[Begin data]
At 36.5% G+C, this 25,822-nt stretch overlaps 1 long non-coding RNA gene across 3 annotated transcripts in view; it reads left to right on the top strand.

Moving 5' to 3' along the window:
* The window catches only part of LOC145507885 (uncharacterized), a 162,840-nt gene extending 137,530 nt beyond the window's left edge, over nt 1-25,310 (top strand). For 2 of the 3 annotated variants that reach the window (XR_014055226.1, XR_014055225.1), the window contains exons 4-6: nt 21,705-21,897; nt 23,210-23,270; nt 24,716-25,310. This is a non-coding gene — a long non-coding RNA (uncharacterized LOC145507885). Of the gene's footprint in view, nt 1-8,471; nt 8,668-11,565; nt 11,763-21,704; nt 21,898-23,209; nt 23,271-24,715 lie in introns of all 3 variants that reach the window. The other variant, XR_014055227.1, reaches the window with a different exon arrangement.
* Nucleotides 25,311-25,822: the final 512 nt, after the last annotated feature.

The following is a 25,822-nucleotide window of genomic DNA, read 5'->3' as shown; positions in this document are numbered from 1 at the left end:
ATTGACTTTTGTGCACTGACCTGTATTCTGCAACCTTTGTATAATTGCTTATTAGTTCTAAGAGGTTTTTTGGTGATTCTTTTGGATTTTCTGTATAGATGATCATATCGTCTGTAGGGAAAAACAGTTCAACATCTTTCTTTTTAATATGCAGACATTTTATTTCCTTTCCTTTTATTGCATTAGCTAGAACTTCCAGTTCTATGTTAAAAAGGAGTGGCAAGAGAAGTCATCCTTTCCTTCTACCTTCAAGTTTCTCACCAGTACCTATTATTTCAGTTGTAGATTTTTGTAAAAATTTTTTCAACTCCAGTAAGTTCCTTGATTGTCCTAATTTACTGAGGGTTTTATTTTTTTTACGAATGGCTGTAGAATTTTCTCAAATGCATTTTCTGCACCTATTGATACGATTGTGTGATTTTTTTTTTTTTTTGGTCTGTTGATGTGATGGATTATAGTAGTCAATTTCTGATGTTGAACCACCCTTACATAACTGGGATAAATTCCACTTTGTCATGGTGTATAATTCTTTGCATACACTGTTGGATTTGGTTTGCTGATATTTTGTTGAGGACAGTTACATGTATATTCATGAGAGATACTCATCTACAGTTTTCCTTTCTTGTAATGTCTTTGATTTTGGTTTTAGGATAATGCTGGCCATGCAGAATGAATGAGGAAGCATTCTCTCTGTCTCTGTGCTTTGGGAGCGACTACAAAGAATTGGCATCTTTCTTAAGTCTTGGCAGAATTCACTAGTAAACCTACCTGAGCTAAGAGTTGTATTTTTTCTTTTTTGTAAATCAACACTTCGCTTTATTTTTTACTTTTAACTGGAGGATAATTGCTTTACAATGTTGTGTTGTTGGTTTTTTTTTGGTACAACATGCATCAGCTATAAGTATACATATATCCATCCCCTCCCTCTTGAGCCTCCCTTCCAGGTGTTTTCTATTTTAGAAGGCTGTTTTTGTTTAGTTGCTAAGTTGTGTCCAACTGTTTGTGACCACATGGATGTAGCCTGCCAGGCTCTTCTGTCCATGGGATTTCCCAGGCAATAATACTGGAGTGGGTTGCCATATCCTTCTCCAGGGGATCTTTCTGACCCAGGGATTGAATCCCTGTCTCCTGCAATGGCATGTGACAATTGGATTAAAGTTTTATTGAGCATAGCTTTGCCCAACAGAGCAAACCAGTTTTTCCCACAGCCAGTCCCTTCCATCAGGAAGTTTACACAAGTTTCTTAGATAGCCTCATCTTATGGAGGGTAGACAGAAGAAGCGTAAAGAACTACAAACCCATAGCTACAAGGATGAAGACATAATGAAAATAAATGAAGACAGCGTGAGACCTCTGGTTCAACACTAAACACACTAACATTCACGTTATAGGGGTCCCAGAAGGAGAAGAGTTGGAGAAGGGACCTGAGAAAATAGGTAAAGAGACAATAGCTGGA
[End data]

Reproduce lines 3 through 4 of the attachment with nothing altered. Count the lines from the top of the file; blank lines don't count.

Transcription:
* The window catches only part of LOC145507885 (uncharacterized), a 162,840-nt gene extending 137,530 nt beyond the window's left edge, over nt 1-25,310 (top strand). For 2 of the 3 annotated variants that reach the window (XR_014055226.1, XR_014055225.1), the window contains exons 4-6: nt 21,705-21,897; nt 23,210-23,270; nt 24,716-25,310. This is a non-coding gene — a long non-coding RNA (uncharacterized LOC145507885). Of the gene's footprint in view, nt 1-8,471; nt 8,668-11,565; nt 11,763-21,704; nt 21,898-23,209; nt 23,271-24,715 lie in introns of all 3 variants that reach the window. The other variant, XR_014055227.1, reaches the window with a different exon arrangement.
* Nucleotides 25,311-25,822: the final 512 nt, after the last annotated feature.